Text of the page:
In order to guide both industry and our colleagues in conducting negotiations the AAEM-LG has compiled a list of best practices through which we feel the interests of both parties are fairly represented.

AAEM-LG Best Practices for Locums Physicians

  1. Transparent negotiation is facilitated by clearly discussing margins with physicians.
    1. Physicians will be privy to what they are being presented at
    2. What the markup is for their placement
    3. What the cost and terms of contract buyout consist of 
  1. Buyout provisions
    1. Terms should be clearly stated 
    2. Preferentially include a “diminishing buyout” to facilitate permanent placement for longer term contracts
  2. Physician contractors will understand what is paid for by the client, by the locums company, and what will come out of pocket.
    1. Travel costs including hotels, airfare, car rental, mileage reimbursement, and who pays them (if they are included in markup or separate)
    2. The cost of state license and the terms of repayment if this is included
    3. Presence/absence of state income tax
  3. Malpractice
    1. Malpractice company, policy type, and/or the inclusion of tail
    2. Markup (if any) of malpractice policy
    3. The rating of the malpractice company providing coverage
    4. Any requirements to participate in “Patient Compensation Funds” for liability protection and who pays them
    5. Disclosure of Consent to Settle authority
    6. Disclosure of who named insured party is (physician vs agency)
  4. Clearly stated contract cancellation deadlines and guaranteed payment to the physician if contracts are cancelled within 30 days no matter the reason
  5. Reimbursement policy in the event that a client refuses or is unable to pay
  6. Inclusion of a due process system to resolve conflicts with patient care, administrative conflict, or personal misconduct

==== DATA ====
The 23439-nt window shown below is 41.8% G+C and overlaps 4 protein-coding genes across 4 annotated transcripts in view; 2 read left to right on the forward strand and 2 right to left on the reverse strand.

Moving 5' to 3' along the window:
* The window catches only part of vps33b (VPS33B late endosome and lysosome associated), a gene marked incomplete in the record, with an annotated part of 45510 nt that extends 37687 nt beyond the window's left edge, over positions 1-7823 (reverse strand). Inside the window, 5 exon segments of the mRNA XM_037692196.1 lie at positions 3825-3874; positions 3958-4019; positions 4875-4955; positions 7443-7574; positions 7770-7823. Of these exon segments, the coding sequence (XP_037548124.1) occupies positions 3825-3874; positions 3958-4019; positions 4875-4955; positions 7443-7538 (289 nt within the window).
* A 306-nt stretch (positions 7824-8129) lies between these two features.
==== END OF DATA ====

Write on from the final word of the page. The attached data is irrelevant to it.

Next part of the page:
7. Delineation of liability for on-the-job injuries for independent contractor physicians. 
    1. Worker’s Comp inclusion/exclusion should be clearly stated
  8. Assignments should be accepted by written agreement only.
  9. Non-compete agreements shall be site specific only and for a term of 1 year or less
    1. Global (non-site specific) non-compete agreements to nationwide groups are unethical
    2. Non-compete agreements do not extend to other clients represented by the same locums company
  10. Expected patient volume should be stated in writing including average patients per hour and range.
  11. Supervision of NPPs should be clearly delineated including requirements to staff charts for patients not seen by or discussed with the physician.
  12. Orientation shall be provided and shall be paid at the physician’s hourly rate.
  13. Physicians will be presented to a facility only after explicit, written permission to a specific singular site. This permission must be renewed in writing every 30 days.

The locum tenens market is highly variable for both clinicians and clients, but together we can mutually advance by ensuring that both parties are treated fairly and transparently. I look forward to developing this project and changing the way conversations occur in locum tenens.

Very Respectfully,

Robert Mohr, MD FAAEM
Assistant Professor of Emergency Medicine
Penn State Hershey Medical Center
President, AAEM Locum Group